Sead Kajtaz, another agent, said the best thing for an agent to do is not just sign a young player to a contract, but to guide him, pointing out his mistakes and opportunities.
“An agent should do all the things a coach does. And when it comes to selling the player, the agent should be able to assess his market value and have good connections,” said Kajtaz.
But others find little to say in the agents’ favor.
Nikola Nikić, a former player and coach, for example, said; “Every one of those agents, they don’t care about the players; they just want to stash a couple thousand KM or Euros.”
The clubs are willing accomplices, say critics of agents and the lax system in BiH. Sarajlić said players usually sign a contract for a year or two with local clubs. The clubs then let them go elsewhere, anticipating the transfer fee. “Clubs are compelled to give up players so they can get money in order to subsist,” acknowledged Željko Baotić, of the Orašje’s club.
In rare cases, with luck and timing, some BiH players do make good. Edin Džeko played for Sarajevo’s Željezničar club, where he started as a youngster. As a teenager, he caught the eye of a new coach, Jiri Plisek, who was soon fired by Željezničar after the team did not perform as its management expected. But Plisek, who returned to the Czech Republic in 2005, took Džeko with him.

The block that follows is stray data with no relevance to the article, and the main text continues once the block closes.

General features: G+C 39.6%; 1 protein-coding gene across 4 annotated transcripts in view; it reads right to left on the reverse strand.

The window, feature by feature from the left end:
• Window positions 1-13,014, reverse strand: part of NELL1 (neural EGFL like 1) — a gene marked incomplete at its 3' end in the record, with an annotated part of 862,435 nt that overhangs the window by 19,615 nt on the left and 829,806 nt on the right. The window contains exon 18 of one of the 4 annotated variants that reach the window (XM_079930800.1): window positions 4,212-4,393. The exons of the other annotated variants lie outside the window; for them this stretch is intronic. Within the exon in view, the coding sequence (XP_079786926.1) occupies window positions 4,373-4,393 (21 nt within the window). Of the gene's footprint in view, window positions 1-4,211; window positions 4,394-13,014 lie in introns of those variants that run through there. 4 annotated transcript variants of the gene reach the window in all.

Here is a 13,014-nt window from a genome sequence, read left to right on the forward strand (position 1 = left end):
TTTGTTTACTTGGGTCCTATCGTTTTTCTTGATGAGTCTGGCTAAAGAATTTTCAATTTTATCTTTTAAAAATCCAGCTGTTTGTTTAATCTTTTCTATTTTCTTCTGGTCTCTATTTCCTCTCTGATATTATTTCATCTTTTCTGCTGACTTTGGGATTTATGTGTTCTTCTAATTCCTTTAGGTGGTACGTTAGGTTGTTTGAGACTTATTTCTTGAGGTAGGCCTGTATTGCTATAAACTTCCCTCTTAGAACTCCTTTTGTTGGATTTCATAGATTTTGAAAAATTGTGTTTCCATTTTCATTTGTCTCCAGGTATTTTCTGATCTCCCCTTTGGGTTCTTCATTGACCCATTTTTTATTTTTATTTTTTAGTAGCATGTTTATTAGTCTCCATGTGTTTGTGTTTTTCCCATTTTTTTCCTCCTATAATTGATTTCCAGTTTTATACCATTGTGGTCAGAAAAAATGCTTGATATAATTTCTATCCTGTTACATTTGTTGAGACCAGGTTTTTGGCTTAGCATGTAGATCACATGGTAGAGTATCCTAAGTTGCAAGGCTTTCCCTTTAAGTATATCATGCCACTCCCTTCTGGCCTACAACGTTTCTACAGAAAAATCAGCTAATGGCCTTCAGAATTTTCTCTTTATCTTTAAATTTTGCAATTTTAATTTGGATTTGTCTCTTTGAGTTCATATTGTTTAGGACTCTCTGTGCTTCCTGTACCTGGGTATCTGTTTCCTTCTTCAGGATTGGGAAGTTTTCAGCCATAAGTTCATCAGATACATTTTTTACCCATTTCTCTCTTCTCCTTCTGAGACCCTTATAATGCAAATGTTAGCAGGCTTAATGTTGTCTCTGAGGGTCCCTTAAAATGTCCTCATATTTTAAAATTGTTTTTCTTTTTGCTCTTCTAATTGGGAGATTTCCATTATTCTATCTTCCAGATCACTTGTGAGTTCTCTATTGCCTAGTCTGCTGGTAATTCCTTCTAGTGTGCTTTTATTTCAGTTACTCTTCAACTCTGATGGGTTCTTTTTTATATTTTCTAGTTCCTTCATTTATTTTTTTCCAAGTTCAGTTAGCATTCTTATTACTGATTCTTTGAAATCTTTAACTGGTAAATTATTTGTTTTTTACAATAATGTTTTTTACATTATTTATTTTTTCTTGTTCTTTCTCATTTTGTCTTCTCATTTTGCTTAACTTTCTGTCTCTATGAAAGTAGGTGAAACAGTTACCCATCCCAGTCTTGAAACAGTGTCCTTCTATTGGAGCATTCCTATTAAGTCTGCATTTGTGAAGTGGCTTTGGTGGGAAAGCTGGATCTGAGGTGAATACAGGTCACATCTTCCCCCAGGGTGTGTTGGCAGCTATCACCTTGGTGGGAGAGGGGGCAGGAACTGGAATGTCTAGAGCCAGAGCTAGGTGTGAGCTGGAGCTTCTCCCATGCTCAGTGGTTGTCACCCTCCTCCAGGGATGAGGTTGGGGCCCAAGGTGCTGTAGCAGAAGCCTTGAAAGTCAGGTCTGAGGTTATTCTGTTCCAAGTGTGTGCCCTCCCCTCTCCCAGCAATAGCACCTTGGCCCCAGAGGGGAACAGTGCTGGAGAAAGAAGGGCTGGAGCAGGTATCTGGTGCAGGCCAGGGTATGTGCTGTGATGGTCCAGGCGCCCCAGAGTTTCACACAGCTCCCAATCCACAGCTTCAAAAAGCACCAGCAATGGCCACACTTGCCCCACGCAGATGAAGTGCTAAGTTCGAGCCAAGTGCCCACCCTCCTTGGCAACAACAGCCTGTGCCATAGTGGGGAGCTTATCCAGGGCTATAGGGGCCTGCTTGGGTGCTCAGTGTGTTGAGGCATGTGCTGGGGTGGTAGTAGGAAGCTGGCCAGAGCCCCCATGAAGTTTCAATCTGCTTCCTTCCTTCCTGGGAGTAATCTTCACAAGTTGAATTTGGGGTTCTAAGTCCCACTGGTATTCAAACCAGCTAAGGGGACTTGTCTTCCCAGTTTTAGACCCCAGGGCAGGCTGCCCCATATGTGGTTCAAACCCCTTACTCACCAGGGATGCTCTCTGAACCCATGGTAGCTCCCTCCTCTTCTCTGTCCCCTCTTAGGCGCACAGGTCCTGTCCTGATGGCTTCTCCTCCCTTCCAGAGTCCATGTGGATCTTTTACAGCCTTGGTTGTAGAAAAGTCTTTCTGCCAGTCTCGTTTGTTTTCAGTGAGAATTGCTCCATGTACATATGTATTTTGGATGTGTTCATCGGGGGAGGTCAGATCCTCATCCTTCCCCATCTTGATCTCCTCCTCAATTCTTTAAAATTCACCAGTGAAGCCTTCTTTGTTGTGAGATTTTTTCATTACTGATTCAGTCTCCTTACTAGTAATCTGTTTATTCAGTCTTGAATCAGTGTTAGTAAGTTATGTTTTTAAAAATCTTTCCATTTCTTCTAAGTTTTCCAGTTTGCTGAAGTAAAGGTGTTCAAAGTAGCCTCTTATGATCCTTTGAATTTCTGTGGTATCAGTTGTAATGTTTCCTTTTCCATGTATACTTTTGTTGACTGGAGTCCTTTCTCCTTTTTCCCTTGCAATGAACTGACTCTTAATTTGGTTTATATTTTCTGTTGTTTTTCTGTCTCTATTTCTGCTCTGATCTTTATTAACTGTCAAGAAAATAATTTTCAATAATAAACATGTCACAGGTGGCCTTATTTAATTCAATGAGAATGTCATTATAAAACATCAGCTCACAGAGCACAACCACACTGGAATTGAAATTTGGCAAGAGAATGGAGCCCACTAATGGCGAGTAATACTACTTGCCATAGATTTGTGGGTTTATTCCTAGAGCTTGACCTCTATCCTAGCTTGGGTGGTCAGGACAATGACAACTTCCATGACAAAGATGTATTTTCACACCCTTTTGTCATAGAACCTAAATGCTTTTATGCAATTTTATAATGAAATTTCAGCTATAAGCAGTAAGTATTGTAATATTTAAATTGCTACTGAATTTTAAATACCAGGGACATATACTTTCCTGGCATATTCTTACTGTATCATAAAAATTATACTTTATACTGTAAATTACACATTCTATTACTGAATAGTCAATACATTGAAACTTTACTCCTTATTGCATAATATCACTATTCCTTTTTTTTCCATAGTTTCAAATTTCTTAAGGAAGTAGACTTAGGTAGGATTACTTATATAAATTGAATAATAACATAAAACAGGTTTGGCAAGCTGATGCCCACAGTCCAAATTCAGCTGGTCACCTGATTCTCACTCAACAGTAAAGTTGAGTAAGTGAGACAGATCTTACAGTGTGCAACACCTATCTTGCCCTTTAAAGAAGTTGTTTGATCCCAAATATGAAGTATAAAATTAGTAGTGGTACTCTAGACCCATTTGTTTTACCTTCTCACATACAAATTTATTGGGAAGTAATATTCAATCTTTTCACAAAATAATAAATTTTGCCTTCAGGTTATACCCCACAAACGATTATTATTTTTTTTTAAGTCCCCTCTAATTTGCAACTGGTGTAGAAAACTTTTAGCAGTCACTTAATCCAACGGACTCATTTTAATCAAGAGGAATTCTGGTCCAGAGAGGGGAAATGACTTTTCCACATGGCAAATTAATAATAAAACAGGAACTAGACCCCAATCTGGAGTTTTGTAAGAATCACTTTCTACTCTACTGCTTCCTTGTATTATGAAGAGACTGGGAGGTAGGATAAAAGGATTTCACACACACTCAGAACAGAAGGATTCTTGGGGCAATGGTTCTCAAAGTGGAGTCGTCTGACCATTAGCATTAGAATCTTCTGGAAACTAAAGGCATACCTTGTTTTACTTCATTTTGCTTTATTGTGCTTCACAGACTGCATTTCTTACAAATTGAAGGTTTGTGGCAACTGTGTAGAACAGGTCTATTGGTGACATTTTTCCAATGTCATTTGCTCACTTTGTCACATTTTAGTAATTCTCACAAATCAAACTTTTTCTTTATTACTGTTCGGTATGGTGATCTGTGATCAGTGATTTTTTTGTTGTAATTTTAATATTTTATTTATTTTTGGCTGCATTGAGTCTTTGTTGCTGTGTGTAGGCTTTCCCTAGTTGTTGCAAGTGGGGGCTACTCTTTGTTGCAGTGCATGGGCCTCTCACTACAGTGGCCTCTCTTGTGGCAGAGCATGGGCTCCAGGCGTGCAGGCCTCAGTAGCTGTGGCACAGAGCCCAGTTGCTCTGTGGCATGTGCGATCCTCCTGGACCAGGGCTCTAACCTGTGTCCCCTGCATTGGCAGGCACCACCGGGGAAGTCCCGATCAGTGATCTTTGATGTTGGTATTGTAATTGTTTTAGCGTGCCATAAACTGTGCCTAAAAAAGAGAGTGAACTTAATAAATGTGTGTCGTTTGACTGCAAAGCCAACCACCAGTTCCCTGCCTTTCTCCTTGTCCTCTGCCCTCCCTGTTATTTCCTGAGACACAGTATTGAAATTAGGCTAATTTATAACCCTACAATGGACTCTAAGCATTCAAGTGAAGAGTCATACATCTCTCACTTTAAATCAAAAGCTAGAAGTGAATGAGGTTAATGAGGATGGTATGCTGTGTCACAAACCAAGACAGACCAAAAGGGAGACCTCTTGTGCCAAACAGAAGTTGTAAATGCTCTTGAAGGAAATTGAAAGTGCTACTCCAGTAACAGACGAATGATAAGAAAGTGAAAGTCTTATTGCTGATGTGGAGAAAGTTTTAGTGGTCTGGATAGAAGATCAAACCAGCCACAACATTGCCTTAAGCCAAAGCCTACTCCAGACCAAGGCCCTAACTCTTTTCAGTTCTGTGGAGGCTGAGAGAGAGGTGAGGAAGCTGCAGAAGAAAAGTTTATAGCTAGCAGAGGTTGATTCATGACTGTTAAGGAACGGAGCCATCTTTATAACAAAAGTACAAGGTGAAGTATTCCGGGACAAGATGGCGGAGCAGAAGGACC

Džeko said that Plisek saved his career, adding, “It’s a fact you have to leave this place (BiH) if you want to do something and make it.”
At Teplice, Džeko was declared the best international player and was the league’s second-highest scorer. His success brought him a contract with Wolfsburg, one of the strongest football clubs in Germany.
But Džeko echoes the distrust of agents. He said that before Plisek took him to the Czech Republic, agents asked to represent him. He turned them down on the advice of his father Midhat, a former player himself, who agreed the offers were not in his son’s best interest. “Those managers only care about their own interests so they take a kid away in order to gain some money,” Midhat Džeko said. “The kids get there, fail to make good, so they have to return.”
He said his son was lucky to win the attention of people interested in his development.
No Scouting System in BiH
BiH Football Association has no scouts to keep an eye on BiH nationals playing in foreign leagues.
Josip Katalinski, the coordinator for the national U-17 team at the BiH Association, said that he has sometimes learned about players from friends who live abroad, but that is about the extent of the association’s scouting.
National teams in other European countries scout players in BiH like Džeko, and invite them to leave to play for their national teams. Even in the case of a player who is talented and would like to play for BiH, things often do not come together.
Sanel Kapidžić is an 18-year-old who plays midfield for Denmark’s Arhus club, but apparently the national team in BiH was either not aware of him or not interested enough to recruit him.
Kapidžić said, “I always wanted to play for the Bosnian national team.”
When he tired of waiting for an invitation and figured he would not play in BiH, he decided to stay in Denmark, where he will play on the national team.